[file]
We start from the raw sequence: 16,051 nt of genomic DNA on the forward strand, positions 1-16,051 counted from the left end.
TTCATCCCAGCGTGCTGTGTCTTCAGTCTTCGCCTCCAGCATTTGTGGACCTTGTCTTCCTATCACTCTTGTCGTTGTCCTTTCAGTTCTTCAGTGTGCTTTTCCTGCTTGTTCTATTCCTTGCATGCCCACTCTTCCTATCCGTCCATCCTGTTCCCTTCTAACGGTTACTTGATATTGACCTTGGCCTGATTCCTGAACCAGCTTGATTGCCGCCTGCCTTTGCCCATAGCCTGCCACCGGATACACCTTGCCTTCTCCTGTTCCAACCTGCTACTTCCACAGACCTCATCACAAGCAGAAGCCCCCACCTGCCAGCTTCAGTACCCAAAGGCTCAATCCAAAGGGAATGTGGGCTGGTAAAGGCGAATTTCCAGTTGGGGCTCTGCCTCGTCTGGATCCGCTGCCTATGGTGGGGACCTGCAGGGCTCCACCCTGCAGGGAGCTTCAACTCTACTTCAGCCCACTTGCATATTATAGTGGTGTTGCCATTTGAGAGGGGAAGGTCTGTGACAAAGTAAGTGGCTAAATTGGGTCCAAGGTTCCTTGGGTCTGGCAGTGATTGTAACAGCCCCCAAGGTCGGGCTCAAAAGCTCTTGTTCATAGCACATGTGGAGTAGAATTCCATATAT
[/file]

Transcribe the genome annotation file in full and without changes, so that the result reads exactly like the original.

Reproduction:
We start from the raw sequence: 16,051 nt of genomic DNA on the forward strand, positions 1-16,051 counted from the left end.
TTCATCCCAGCGTGCTGTGTCTTCAGTCTTCGCCTCCAGCATTTGTGGACCTTGTCTTCCTATCACTCTTGTCGTTGTCCTTTCAGTTCTTCAGTGTGCTTTTCCTGCTTGTTCTATTCCTTGCATGCCCACTCTTCCTATCCGTCCATCCTGTTCCCTTCTAACGGTTACTTGATATTGACCTTGGCCTGATTCCTGAACCAGCTTGATTGCCGCCTGCCTTTGCCCATAGCCTGCCACCGGATACACCTTGCCTTCTCCTGTTCCAACCTGCTACTTCCACAGACCTCATCACAAGCAGAAGCCCCCACCTGCCAGCTTCAGTACCCAAAGGCTCAATCCAAAGGGAATGTGGGCTGGTAAAGGCGAATTTCCAGTTGGGGCTCTGCCTCGTCTGGATCCGCTGCCTATGGTGGGGACCTGCAGGGCTCCACCCTGCAGGGAGCTTCAACTCTACTTCAGCCCACTTGCATATTATAGTGGTGTTGCCATTTGAGAGGGGAAGGTCTGTGACAAAGTAAGTGGCTAAATTGGGTCCAAGGTTCCTTGGGTCTGGCAGTGATTGTAACAGCCCCCAAGGTCGGGCTCAAAAGCTCTTGTTCATAGCACATGTGGAGTAGAATTCCATATAT